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William Recovered Urologic Function After Cancer

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Following a diagnosis of bladder cancer, William underwent a life-changing procedure

William B. was going about his typical Saturday as a mailman when he came home and noticed some alarming symptoms. He had been experiencing a slight pain in his side that he attributed to a pulled muscle or something minor. But during a trip to the bathroom, he saw what appeared to be “straight blood” while urinating. He went to the emergency room the following day.

He was told he needed to see a urologist as soon as possible and was even flagged down on his way out by the doctor who treated him, who emphasized how important making the appointment was. He called, made an appointment for the next day, and underwent a CAT scan.

An Alarming Revelation

The morning after his appointment, William received a call from his urologist with his results: He had aggressive stage 3 bladder cancer.

“At that point, the life drained out of me,” he said.

William underwent a cystoscopy in which a thin camera is used to observe the inside of the bladder. The following day, he received more unwelcome news—he would have to have his bladder removed.

William asked about the possibility of a neobladder operation, a surgical procedure in which a new bladder is constructed from part of the intestine to allow a patient to control urination. He was told that the hospital knew of a doctor who could do it, but William wasn’t comfortable unless the surgeon routinely performed this procedure.

“I was understandably upset because I didn’t want to lose my bladder, so I decided it was time for a second opinion,” he said.

William then made an appointment at Fox Chase Cancer Center, where he met with Marc Smaldone, MD, MSHP, FACS, a urologic oncologist with experience performing neobladder operations.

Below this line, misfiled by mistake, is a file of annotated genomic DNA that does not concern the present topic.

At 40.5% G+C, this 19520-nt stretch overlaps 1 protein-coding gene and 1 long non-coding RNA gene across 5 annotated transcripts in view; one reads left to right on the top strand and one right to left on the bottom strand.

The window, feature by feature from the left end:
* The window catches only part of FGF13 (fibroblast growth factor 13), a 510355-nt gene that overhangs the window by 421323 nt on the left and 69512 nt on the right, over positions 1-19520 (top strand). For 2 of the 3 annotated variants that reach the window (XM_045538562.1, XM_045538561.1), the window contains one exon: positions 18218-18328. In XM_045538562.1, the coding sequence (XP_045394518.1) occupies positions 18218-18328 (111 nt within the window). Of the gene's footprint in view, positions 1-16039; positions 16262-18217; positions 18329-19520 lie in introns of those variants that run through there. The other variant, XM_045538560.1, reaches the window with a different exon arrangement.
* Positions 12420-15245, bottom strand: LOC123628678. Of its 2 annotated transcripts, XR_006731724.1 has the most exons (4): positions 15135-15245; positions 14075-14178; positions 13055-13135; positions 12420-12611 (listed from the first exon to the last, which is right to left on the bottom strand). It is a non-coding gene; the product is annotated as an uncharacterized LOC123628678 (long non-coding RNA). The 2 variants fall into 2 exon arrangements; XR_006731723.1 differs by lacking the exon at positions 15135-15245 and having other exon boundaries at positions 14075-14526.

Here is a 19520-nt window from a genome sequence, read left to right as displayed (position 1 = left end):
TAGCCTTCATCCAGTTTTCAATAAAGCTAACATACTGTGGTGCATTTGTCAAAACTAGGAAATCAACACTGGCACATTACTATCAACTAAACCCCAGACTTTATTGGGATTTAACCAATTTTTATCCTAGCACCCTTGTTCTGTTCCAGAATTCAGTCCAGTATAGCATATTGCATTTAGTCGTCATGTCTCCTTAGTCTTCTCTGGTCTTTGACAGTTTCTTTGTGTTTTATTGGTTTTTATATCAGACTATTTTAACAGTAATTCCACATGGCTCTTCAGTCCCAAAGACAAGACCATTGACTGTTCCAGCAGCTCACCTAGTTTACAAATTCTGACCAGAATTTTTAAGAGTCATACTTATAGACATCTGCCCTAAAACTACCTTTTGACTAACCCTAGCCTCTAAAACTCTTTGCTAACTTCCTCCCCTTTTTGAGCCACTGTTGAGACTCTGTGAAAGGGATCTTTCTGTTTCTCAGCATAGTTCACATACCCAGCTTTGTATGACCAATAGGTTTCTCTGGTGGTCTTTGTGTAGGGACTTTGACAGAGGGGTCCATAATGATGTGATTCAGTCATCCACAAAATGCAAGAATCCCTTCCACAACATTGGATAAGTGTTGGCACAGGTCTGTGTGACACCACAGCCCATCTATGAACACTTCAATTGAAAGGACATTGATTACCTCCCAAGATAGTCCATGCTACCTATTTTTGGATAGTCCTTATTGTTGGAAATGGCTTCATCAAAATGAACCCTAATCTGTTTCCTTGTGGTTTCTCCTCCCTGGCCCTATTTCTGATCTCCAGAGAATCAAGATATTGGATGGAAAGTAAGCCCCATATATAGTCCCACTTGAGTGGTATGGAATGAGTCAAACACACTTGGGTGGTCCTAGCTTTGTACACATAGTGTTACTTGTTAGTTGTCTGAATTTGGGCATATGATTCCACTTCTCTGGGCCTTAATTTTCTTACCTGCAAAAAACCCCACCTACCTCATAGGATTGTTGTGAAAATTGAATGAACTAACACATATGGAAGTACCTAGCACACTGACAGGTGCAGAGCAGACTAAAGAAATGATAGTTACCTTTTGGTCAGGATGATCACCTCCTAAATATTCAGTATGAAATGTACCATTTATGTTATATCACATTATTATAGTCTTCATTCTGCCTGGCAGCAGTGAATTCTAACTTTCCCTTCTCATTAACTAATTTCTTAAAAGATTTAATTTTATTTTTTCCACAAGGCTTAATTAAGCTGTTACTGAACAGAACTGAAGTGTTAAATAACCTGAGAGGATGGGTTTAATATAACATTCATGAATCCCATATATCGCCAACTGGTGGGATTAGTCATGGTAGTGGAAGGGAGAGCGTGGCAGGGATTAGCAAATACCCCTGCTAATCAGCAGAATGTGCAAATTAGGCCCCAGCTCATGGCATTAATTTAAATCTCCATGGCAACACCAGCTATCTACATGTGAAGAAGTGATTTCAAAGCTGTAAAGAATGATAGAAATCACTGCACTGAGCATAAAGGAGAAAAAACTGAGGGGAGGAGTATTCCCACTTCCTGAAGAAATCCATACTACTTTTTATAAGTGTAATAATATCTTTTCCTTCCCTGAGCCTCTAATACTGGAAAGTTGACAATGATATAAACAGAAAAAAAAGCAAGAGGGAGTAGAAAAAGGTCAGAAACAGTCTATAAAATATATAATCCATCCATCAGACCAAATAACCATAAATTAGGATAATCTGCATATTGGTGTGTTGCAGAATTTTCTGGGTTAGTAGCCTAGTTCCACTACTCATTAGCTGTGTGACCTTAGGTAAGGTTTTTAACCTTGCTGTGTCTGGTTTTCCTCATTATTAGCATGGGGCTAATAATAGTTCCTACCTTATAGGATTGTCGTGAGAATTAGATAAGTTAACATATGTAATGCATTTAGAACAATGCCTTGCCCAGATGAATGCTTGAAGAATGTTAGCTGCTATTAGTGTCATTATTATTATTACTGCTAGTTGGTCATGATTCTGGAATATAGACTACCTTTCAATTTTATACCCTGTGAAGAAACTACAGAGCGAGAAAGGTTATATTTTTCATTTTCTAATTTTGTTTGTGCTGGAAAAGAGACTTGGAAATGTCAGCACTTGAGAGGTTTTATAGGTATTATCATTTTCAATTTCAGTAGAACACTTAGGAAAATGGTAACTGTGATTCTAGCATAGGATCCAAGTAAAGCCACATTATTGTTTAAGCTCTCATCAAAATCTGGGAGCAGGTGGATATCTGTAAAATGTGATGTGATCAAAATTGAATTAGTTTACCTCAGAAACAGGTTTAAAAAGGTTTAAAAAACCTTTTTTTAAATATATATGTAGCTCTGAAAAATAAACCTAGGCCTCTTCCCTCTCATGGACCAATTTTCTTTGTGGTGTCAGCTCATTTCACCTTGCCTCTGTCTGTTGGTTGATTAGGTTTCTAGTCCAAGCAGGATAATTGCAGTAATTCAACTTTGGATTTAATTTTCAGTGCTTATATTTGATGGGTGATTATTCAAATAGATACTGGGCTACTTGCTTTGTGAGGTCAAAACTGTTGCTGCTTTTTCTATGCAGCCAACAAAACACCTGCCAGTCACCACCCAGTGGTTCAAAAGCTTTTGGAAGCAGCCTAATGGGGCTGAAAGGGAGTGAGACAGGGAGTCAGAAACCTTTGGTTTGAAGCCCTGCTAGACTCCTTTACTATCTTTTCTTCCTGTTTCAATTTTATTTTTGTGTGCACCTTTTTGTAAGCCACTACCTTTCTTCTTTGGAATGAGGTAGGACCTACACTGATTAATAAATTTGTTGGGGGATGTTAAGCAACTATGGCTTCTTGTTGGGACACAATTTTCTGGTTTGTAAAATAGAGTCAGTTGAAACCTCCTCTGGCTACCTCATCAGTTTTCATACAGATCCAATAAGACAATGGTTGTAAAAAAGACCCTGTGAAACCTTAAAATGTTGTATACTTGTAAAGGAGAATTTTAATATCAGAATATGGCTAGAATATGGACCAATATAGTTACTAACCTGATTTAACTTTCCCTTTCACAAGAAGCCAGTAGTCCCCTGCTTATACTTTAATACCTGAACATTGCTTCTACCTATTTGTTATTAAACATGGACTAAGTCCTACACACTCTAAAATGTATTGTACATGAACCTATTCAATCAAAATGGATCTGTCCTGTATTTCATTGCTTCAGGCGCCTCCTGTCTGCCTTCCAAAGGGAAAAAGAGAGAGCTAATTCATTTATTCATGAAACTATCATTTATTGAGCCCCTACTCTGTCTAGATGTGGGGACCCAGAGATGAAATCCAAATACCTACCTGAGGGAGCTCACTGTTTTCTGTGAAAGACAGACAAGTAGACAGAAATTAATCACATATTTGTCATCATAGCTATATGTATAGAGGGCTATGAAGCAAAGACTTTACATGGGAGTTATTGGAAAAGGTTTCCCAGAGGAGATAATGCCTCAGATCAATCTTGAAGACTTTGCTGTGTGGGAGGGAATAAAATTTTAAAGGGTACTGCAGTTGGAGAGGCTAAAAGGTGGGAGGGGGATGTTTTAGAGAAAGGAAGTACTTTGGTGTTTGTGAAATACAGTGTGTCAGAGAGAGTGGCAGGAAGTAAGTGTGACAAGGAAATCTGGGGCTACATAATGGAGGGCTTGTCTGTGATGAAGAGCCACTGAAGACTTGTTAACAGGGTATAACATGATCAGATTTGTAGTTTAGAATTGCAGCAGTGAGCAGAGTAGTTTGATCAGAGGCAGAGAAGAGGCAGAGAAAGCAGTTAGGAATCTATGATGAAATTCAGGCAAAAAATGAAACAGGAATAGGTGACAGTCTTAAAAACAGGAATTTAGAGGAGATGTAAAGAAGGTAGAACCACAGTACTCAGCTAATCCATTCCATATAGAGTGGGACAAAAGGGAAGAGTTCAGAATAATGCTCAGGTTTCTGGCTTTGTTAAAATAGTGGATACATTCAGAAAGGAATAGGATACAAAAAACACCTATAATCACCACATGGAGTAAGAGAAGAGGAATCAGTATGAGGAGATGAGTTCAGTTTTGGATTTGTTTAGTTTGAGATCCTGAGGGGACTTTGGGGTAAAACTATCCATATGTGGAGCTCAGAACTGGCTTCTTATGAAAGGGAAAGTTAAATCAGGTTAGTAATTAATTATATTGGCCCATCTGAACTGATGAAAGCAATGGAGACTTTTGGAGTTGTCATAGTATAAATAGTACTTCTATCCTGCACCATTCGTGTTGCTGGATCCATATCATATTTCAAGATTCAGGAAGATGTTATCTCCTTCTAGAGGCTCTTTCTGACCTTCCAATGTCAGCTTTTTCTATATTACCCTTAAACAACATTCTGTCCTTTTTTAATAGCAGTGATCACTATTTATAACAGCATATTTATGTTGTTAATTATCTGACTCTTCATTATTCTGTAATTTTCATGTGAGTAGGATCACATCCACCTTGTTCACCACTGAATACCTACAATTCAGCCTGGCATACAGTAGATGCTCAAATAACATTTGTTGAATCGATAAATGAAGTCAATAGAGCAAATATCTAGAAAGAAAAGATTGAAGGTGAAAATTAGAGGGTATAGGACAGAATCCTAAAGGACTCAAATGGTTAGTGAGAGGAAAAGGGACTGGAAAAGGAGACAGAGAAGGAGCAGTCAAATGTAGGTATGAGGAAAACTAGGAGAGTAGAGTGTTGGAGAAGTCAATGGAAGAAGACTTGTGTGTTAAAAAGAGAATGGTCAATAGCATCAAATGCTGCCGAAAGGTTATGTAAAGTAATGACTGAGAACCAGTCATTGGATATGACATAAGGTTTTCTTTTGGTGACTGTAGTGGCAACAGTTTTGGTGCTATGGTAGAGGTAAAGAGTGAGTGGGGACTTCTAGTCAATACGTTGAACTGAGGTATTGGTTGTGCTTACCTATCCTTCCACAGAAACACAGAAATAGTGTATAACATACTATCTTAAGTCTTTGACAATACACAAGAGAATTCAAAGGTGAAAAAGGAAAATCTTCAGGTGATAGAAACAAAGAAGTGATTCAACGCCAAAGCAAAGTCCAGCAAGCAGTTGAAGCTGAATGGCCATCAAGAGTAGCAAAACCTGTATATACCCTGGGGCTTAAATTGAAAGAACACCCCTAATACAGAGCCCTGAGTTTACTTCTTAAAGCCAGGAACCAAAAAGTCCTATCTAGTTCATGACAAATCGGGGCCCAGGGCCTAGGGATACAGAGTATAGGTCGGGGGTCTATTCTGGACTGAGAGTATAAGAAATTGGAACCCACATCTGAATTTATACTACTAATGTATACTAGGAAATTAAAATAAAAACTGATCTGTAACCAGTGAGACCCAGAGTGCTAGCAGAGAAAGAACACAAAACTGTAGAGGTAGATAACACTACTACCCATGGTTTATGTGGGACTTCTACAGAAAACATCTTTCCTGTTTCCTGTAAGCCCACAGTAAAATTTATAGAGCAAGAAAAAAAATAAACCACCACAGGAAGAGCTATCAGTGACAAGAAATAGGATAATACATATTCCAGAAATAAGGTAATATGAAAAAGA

Options Suited to the Patient

After he met with Dr. Smaldone, William was told that his cancer appeared to have spread from his bladder and that he would have to undergo a procedure known as TURBT within the week. TURBT, transurethral resection of bladder tumors, is used to biopsy and remove bladder tumors. The procedure is conducted through the urethra, so no incisions are needed. In William’s case, TURBT was used to biopsy and determine the tumor stage.

Dr. Smaldone explained that once the bladder and the other tumor came out, William would have to start chemotherapy for six weeks, followed by a short break before his neobladder surgery.

Before removing William’s bladder, Dr. Smaldone told him that scar tissue could develop and cause a urinary blockage requiring smaller surgeries. William eventually developed a blockage and underwent more minor surgeries to remove scar tissue.

For a more practical approach to these recurrences, Dr. Smaldone referred him to Jay Simhan, MD, FACS, a Fox Chase-Temple Urologic Institute surgeon specializing in reconstructive urology and urologic prosthetics.

"I am just tickled pink. These are the results I was hoping for, given the circumstances. I’m standing here cancer-free, functioning like myself, and back to my normal life. What more could I ask for at this point?”

William B. on his treatment for bladder cancer

A Life-Changing Procedure

Dr. Simhan met with William for an initial consultation and explained the procedure for testing scar tissue and urethral reconstruction, a technique that repairs blockages in the urethra, the tube that carries urine from the bladder out of the body.

“He seemed pretty excited when he saw the results and said he knew exactly what it was. Dr. Simhan made it seem like it would be very straightforward, which instilled confidence in me,” said William.

Dr. Simhan performed the procedure, but William experienced yet another blockage, leaving him feeling defeated after more than a year of treatment. Dr. Simhan encouraged William to undergo another minor procedure, which ultimately relieved the blockage for good.

William is now back to his routine and said he is delighted with the results of his treatment.

"I am just tickled pink. These are the results I was hoping for, given the circumstances. I’m standing here cancer-free, functioning like myself, and back to my normal life. What more could I ask for at this point?”